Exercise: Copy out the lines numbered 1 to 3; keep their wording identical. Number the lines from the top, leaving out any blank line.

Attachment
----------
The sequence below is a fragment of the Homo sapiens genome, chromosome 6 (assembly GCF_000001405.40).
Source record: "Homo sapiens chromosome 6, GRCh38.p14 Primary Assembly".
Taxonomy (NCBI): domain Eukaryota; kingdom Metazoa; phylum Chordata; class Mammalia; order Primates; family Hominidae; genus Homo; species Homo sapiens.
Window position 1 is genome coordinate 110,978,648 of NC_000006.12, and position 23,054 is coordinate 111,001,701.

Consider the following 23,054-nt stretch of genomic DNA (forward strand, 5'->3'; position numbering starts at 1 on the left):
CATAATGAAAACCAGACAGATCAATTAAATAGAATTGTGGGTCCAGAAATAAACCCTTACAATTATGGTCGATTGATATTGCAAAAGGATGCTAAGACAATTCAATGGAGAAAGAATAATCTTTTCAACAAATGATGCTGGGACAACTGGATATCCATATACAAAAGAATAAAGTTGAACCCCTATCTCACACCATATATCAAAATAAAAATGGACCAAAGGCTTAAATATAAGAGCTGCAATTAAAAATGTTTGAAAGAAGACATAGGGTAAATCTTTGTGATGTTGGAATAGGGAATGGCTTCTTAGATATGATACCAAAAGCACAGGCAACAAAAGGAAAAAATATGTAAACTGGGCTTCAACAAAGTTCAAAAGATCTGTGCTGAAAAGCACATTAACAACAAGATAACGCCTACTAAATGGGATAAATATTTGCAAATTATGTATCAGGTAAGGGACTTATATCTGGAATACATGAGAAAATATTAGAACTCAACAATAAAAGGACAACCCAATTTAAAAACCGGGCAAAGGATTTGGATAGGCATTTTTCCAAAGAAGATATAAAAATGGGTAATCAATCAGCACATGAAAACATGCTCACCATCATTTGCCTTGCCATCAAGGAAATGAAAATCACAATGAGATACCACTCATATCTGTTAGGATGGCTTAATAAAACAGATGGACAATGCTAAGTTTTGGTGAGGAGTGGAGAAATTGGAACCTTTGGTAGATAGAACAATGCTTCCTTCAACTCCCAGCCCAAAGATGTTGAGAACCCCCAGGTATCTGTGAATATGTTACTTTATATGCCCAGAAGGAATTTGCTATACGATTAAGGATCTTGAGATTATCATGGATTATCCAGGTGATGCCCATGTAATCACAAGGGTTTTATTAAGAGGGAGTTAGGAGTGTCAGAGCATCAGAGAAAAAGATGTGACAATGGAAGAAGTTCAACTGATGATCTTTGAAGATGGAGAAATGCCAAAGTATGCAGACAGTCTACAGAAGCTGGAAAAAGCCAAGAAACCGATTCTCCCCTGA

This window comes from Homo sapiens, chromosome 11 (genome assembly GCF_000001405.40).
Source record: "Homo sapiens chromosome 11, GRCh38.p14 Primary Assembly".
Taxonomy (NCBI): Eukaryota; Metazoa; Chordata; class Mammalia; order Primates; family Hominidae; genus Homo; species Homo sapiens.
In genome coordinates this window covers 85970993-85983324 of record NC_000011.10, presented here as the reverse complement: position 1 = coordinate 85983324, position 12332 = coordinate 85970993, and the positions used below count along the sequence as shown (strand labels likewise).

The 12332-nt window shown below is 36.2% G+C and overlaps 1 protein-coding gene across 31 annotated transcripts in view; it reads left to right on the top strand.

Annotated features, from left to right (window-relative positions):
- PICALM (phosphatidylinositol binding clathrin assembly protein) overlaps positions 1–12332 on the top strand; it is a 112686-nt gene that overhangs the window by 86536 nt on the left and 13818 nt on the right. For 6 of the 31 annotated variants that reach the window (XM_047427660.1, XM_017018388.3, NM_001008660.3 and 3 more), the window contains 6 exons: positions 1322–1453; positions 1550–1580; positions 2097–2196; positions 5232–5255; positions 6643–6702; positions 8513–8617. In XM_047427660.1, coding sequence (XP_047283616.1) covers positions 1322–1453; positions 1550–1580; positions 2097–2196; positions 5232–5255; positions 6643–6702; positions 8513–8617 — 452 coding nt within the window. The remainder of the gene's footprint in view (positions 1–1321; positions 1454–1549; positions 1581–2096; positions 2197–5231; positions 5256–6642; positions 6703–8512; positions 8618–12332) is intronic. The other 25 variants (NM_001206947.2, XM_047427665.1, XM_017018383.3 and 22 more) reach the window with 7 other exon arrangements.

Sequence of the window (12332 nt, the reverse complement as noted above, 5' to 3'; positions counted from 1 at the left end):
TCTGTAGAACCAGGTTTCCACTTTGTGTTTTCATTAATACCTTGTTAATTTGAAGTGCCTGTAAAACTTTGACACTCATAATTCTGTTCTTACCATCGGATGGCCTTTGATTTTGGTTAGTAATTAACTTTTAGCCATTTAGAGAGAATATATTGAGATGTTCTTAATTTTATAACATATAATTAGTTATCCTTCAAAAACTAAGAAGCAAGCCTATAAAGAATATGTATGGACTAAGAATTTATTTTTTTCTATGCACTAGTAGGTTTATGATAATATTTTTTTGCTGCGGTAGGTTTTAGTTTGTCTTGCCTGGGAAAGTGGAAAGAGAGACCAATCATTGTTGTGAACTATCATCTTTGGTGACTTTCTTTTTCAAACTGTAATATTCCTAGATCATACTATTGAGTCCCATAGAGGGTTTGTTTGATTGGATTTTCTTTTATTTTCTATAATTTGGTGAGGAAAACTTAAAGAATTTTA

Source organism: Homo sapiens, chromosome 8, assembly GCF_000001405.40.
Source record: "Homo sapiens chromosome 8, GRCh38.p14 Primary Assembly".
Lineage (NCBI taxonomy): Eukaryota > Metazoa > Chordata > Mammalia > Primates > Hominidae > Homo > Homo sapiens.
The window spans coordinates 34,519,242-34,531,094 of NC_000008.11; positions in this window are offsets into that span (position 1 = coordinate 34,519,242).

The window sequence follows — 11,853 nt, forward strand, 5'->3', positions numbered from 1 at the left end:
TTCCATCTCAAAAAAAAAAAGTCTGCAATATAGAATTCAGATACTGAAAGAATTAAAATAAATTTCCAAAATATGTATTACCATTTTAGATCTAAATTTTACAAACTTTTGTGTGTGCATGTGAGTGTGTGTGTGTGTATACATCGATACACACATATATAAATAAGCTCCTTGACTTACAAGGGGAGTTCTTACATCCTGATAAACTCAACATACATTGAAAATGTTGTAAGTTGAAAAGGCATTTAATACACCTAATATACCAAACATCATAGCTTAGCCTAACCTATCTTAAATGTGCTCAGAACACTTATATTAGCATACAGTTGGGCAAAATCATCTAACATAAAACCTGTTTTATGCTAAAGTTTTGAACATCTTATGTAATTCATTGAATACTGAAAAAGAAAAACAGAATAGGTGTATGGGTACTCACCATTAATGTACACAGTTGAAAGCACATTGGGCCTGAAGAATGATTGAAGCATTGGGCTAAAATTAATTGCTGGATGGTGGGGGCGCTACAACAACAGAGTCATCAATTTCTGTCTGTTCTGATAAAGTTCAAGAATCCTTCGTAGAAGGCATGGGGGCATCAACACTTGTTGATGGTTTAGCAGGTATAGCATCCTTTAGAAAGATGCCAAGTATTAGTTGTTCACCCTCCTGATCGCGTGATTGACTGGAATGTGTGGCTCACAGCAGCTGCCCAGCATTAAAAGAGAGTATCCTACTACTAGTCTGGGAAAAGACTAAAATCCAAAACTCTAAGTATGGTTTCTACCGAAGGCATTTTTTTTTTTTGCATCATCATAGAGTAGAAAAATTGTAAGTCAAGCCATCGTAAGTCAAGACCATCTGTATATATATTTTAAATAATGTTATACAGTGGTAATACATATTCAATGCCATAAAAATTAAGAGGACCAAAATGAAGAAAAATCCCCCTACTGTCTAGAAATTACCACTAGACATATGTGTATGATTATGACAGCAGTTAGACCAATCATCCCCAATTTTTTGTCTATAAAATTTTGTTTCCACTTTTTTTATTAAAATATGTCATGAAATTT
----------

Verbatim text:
The sequence below is a fragment of the Homo sapiens genome, chromosome 6 (assembly GCF_000001405.40).
Source record: "Homo sapiens chromosome 6, GRCh38.p14 Primary Assembly".
Taxonomy (NCBI): domain Eukaryota; kingdom Metazoa; phylum Chordata; class Mammalia; order Primates; family Hominidae; genus Homo; species Homo sapiens.